New Report Envisions Pathways for the Future of Global Higher Education

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Estimates an increase of 120 million in tertiary enrollment around the world, and 2.3 million internationally mobile students by 2030

What are the megatrends shaping the future of global higher education and mobility of international students? New report by Rahul Choudaha and Edwin van Rest of Studyportals envisions internationalization strategies.

Report: Megatrends shaping global higher education and international student mobility

Globally by 2030, higher education enrollment is projected to grow with wide variations within and across countries.

What are the megatrends shaping the world around us? How are these megatrends transforming the future of global higher education? What are the implications of these trends for the mobility of international students and global engagement strategies?

These are the questions addressed in a recent report, “Envisioning pathways to 2030: Megatrends shaping the future of global higher education and international student mobility,” published by Studyportals, the international study choice platform.

The authors of the report, Rahul Choudaha, executive vice-president of global engagement and research, and Edwin van Rest, CEO of Studyportals, note that the theme is set in the context of the major changes happening around us at several levels, including political, technological and societal.

Globally, higher education enrollment is projected to grow with wide variations within and across countries. The report projects that tertiary enrollment will reach 332 million by 2030—an increase of 56%, or 120 million students, from 2015. Likewise, the number of internationally mobile students will reach 6.9 million by 2030—an increase of 51%, or 2.3 million students, from 2015.

“We analyzed the landscape of global higher education in the context of megatrends and provided a framework for institutions to reflect, assess and discover their future strategies. We found that megatrends could suppress enrollment growth, especially in high-income countries, unless institutions innovate and explore the potential of online/blended learning, lifelong learning, transnational education and international students in their future strategies,” said Choudaha.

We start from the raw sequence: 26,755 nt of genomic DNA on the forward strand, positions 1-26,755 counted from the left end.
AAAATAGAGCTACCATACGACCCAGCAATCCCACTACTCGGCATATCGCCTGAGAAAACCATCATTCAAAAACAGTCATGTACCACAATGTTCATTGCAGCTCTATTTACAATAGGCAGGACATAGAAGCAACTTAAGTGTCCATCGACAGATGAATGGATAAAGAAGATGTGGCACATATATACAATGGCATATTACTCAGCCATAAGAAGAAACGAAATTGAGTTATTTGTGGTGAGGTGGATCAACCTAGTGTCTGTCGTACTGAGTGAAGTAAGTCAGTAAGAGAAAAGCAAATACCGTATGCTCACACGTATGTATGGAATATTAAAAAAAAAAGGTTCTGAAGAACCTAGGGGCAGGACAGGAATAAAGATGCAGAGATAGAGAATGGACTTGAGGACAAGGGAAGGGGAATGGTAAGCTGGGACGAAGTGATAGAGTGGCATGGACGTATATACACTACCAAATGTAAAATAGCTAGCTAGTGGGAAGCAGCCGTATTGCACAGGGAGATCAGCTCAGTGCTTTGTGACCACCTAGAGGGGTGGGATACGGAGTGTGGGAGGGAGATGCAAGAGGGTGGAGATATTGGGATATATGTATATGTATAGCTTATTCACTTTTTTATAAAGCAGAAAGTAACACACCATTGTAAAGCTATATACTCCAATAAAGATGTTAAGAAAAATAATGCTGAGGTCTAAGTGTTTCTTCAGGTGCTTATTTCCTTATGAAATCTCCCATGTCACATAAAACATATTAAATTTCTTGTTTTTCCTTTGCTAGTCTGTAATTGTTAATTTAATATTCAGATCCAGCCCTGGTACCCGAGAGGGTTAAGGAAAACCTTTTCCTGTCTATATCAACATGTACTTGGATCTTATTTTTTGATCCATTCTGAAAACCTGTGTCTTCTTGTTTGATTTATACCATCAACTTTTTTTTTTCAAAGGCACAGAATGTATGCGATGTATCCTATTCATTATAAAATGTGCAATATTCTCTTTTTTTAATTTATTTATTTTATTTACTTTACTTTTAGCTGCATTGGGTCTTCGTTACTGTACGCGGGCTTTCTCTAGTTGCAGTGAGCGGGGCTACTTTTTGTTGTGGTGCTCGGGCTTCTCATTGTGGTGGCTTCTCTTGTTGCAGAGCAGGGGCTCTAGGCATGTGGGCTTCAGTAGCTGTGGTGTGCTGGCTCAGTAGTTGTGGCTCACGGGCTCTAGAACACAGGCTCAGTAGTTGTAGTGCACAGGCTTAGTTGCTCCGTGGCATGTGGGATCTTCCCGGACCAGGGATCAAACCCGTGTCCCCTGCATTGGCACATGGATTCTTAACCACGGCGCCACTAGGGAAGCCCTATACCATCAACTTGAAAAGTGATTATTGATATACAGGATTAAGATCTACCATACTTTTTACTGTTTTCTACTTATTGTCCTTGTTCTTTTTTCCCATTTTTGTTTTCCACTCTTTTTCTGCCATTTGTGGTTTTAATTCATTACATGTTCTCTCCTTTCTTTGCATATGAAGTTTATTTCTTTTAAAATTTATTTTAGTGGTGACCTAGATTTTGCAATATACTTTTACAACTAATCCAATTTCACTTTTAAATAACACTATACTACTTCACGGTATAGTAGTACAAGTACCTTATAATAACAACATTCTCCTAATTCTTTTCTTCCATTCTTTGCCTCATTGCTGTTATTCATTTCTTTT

The report studied the case of 15 high-income countries—United States, United Kingdom, Australia, France, Germany, Canada, Japan, Italy, Netherlands, Austria, Belgium, Korea, Switzerland, New Zealand, Spain—in the order of the number of international students. Total tertiary enrolment in these 15 countries grew by just one percent between 2014 and 2015. These 15 countries enroll 2.75 million, or 63%, of all globally-mobile students, and contribute to 55% of global GDP in 2015. Many institutions in these countries are urged to examine ways of expanding enrollment through innovation and internationalization.

The authors provide an “institutional archetype of success” to help institutions identify their pathways to a sustainable future. Van Rest noted that, “while higher education institutions at the top of the pyramid will fiercely compete on reputation, remaining institutions must figure out their areas of primary focus and differentiation related to experience, access or career. For some institutions, the opportunity of providing access to the large underserved population around the world is manifold more than what is available at the top of the pyramid.”

The report also identifies several drivers that will shape the internationalization of higher education institutions, and encourage them to complement traditional mobility with innovation in program offerings and delivery mechanisms. These drivers include innovation and expansion of transnational models, a surge of English-taught programs in Asia and Europe, higher ambitions and investments for world-class universities, and increases in growth of multi-institutional global networks.

A complex interaction of external forces or megatrends will transform higher education enrollment and international student enrollment patterns, especially in high-income countries. This makes it highly critical for institutions to be proactive and strategic in further enhancing the relevance, affordability, and flexibility of their academic offerings to meet quantitative growth, and a qualitative shift in the demand.

A panel of university leaders shared their perspectives in the context of the findings of the report, and discussed its implications for future strategies during a recent webinar. A video recording of the webinar, along with a digital copy of the report, is available for free to registrants.

About Studyportals
Studyportals is the international study choice platform, enabling students to find and compare their study options across borders. With over 114,000 published courses, 2,450 participating universities, and 19 million users in 2016, Studyportals is a leading information source for study seekers. Studyportals 190-person team represents over 35 nationalities. For universities, Studyportals is a results-based channel for international student recruitment.

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